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The 'Great Western' line was the Ealing and Shepherds Bush Railway, authorised 1905, and opened (for GW freight services) in 1917. Original plan - apart from a connection to the West London Railway at Viaduct Junction - was for a GW terminus at Shepherds Bush (for interchange to the CLR - now LU Central Line), this was superceded by a CLR extension to Wood Lane Junction (with the E&SB) with electrification and running powers for CLR trains thence to Ealing Broadway (service commenced 1920). Subsequently an additional pair of tracks was built from N Acton (junction with the GW Old Oak Common - Northolt (for GW&GC Jt) line, to permit segregation of GW and CLR/LT services, and closed/removed in the 1960s.

Considering all this, and what is marked on the 1915 (publication date - revision was 1912-14) OS 25inch maps linked above I am wondering how far the GWC site extended north, and so to what extent the map for Japanese-British exhibition of 1910 (also linked), which has a 1909 date, reflects what actually was - and so whether the railway in question was ever built, or had any existence beyond an ephemeral existance as a contractors' line. If it was, it was either south of the (later, but not by much) E&SB line, or its track bed was reused by the E&SB
 

Dr_Paul

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Looking at the various maps linked, of the 'Great White City' 1910 exhibition (is this what was, or what was intended?), and of NLS OS scans, I am of the opinion that what is on RMO is intended to be the 'scenic railway' (? - looks more like a line bringing things in and out to me) marked on the GWC 1910 map, but is mis shown, going to far north and west: the northern boundary of the site was Du Cane Road, and the western boundary, south of point 170 on the map, Bloemfontein Road; and the railway was within the site.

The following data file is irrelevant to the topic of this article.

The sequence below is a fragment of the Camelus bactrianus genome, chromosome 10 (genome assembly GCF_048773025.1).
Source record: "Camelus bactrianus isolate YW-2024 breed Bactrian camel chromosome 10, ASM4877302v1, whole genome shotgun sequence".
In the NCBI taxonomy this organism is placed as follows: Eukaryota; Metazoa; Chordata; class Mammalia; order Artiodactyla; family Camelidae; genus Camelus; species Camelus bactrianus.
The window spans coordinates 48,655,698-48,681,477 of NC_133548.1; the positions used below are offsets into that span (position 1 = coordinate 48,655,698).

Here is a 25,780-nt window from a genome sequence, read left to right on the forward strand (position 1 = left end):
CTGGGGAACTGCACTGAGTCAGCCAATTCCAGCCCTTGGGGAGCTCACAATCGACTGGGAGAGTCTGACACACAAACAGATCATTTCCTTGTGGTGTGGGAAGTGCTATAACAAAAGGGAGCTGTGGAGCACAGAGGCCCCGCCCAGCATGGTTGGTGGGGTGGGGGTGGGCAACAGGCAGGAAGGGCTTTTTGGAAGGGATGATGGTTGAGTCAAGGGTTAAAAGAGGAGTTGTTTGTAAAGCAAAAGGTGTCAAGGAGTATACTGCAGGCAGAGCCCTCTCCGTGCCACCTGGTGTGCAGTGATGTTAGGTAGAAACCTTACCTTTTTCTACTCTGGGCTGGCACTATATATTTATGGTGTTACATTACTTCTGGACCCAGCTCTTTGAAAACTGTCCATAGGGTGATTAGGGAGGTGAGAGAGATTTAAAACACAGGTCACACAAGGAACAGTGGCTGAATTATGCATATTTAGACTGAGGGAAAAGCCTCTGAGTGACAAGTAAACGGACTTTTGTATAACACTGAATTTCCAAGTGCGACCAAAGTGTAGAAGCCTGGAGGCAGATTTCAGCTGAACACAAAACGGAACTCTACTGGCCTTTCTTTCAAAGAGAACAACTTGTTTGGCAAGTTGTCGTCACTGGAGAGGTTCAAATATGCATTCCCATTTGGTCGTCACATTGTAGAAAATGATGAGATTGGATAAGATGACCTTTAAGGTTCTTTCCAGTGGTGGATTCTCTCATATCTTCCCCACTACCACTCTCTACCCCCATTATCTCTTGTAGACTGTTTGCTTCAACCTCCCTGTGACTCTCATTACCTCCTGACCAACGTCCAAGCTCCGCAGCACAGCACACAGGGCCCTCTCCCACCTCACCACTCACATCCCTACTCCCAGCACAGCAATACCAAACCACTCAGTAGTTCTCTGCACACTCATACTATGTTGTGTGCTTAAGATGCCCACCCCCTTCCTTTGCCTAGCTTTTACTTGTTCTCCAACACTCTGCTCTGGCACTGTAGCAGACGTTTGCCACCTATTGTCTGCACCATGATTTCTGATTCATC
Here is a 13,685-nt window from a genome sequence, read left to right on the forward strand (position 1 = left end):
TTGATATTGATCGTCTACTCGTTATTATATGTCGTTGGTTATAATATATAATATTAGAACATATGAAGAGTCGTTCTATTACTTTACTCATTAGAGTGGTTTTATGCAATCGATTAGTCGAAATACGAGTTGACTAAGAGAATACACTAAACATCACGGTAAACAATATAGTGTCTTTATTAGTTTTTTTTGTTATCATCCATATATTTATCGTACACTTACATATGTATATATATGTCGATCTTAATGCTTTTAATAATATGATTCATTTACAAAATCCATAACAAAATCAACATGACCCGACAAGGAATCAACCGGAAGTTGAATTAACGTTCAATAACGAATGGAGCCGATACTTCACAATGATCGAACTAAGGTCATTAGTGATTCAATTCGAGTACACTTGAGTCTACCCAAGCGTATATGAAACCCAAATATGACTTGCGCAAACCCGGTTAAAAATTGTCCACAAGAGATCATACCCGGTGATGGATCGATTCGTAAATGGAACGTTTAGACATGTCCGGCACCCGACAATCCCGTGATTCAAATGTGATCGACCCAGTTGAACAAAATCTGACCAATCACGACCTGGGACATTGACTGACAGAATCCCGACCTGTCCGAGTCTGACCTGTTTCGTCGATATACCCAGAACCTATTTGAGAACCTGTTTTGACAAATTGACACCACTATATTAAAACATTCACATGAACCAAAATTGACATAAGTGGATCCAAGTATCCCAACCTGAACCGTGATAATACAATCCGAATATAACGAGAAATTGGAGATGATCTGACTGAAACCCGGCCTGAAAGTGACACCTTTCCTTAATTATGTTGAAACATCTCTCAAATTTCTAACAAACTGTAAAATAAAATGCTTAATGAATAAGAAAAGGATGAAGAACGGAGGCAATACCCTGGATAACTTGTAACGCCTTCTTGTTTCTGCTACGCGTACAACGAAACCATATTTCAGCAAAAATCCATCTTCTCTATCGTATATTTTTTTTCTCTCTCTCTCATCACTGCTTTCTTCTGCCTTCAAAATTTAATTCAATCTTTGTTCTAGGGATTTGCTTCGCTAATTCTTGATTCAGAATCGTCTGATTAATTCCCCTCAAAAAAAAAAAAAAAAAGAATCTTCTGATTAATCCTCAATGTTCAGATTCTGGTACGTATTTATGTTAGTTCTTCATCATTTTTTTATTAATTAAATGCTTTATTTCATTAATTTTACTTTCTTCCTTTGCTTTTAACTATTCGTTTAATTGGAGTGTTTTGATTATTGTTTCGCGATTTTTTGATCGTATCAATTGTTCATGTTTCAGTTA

I think - looking at the 1915 OS maps - by then the GWC site had shrunk, and the railway (and some, but not all, of the tramway) been closed and removed.

Yes -- I think you're right here, it was probably an access line from the WLL. Most heavy things and lot more besides were transported by rail in those days.

I've had a look at the map of the Japan exhibition in message 6 (I hadn't seen the link before), and the blue line on my screen-grab does align, if a bit roughly, with the line to the exhibition from the WLL. I think the exhibition came and went in between Ordnance Survey surveying.

I think that the mystery is thereby solved. Thanks for all the interesting ideas, and my apologies to Sir Felix for missing his vital link.
 

rogercov

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A fascinating thread. Thanks for the analysis. The nearest OS map I can find is the 6 inch (revised 1912-1914). As has been pointed out, the line in question had been demolished by that time. Also, it seems that it passed along the southern edge of Du Cane Road, so the alignment shown on the Rail Map online site is slightly inaccurate.
I took the line from the exhibition map and overlayed it on the OS (1912-14) and present-day OSM. Sorry about the rather shaky appearance of the line, but you get the idea.
white city 1912.jpgwhite city 2021.jpg
 

Diplodicus

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The GWR line was nearest Ducane Road and at ground level. The Central Lines were southwards and in cuttings with, I seem to recall the eastbound lower than the westbound.
 

Gloster

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A fascinating thread. Thanks for the analysis. The nearest OS map I can find is the 6 inch (revised 1912-1914). As has been pointed out, the line in question had been demolished by that time. Also, it seems that it passed along the southern edge of Du Cane Road, so the alignment shown on the Rail Map online site is slightly inaccurate.
I took the line from the exhibition map and overlayed it on the OS (1912-14) and present-day OSM. Sorry about the rather shaky appearance of the line, but you get the idea.
View attachment 90128View attachment 90129
It definitely looks as though it was a line built in connection with the exhibition area. As it goes around the edge of the park, rather than spreads around it, I would suggest it was intended for bringing stuff in, either construction equipment or exhibits.